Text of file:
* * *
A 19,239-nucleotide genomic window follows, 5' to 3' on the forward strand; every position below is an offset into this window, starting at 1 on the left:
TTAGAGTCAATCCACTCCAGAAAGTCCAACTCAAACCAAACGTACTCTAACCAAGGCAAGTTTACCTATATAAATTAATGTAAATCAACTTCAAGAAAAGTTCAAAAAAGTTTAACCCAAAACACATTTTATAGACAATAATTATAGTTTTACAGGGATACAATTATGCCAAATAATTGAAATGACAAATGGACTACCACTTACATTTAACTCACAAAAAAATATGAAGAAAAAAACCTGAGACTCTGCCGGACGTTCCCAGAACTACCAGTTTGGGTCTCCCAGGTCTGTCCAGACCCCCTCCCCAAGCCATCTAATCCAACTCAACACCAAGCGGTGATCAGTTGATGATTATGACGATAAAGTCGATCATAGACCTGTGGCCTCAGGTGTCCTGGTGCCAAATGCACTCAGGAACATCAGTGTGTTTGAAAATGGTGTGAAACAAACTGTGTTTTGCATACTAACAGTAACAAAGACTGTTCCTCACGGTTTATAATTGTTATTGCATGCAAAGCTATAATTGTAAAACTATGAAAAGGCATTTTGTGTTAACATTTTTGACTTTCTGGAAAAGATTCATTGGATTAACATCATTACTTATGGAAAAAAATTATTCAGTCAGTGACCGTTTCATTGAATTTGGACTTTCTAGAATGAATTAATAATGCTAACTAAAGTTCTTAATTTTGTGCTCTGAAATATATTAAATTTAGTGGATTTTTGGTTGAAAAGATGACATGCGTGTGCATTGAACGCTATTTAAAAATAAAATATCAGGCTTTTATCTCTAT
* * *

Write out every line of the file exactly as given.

A 19,239-nucleotide genomic window follows, 5' to 3' on the forward strand; every position below is an offset into this window, starting at 1 on the left:
TTAGAGTCAATCCACTCCAGAAAGTCCAACTCAAACCAAACGTACTCTAACCAAGGCAAGTTTACCTATATAAATTAATGTAAATCAACTTCAAGAAAAGTTCAAAAAAGTTTAACCCAAAACACATTTTATAGACAATAATTATAGTTTTACAGGGATACAATTATGCCAAATAATTGAAATGACAAATGGACTACCACTTACATTTAACTCACAAAAAAATATGAAGAAAAAAACCTGAGACTCTGCCGGACGTTCCCAGAACTACCAGTTTGGGTCTCCCAGGTCTGTCCAGACCCCCTCCCCAAGCCATCTAATCCAACTCAACACCAAGCGGTGATCAGTTGATGATTATGACGATAAAGTCGATCATAGACCTGTGGCCTCAGGTGTCCTGGTGCCAAATGCACTCAGGAACATCAGTGTGTTTGAAAATGGTGTGAAACAAACTGTGTTTTGCATACTAACAGTAACAAAGACTGTTCCTCACGGTTTATAATTGTTATTGCATGCAAAGCTATAATTGTAAAACTATGAAAAGGCATTTTGTGTTAACATTTTTGACTTTCTGGAAAAGATTCATTGGATTAACATCATTACTTATGGAAAAAAATTATTCAGTCAGTGACCGTTTCATTGAATTTGGACTTTCTAGAATGAATTAATAATGCTAACTAAAGTTCTTAATTTTGTGCTCTGAAATATATTAAATTTAGTGGATTTTTGGTTGAAAAGATGACATGCGTGTGCATTGAACGCTATTTAAAAATAAAATATCAGGCTTTTATCTCTAT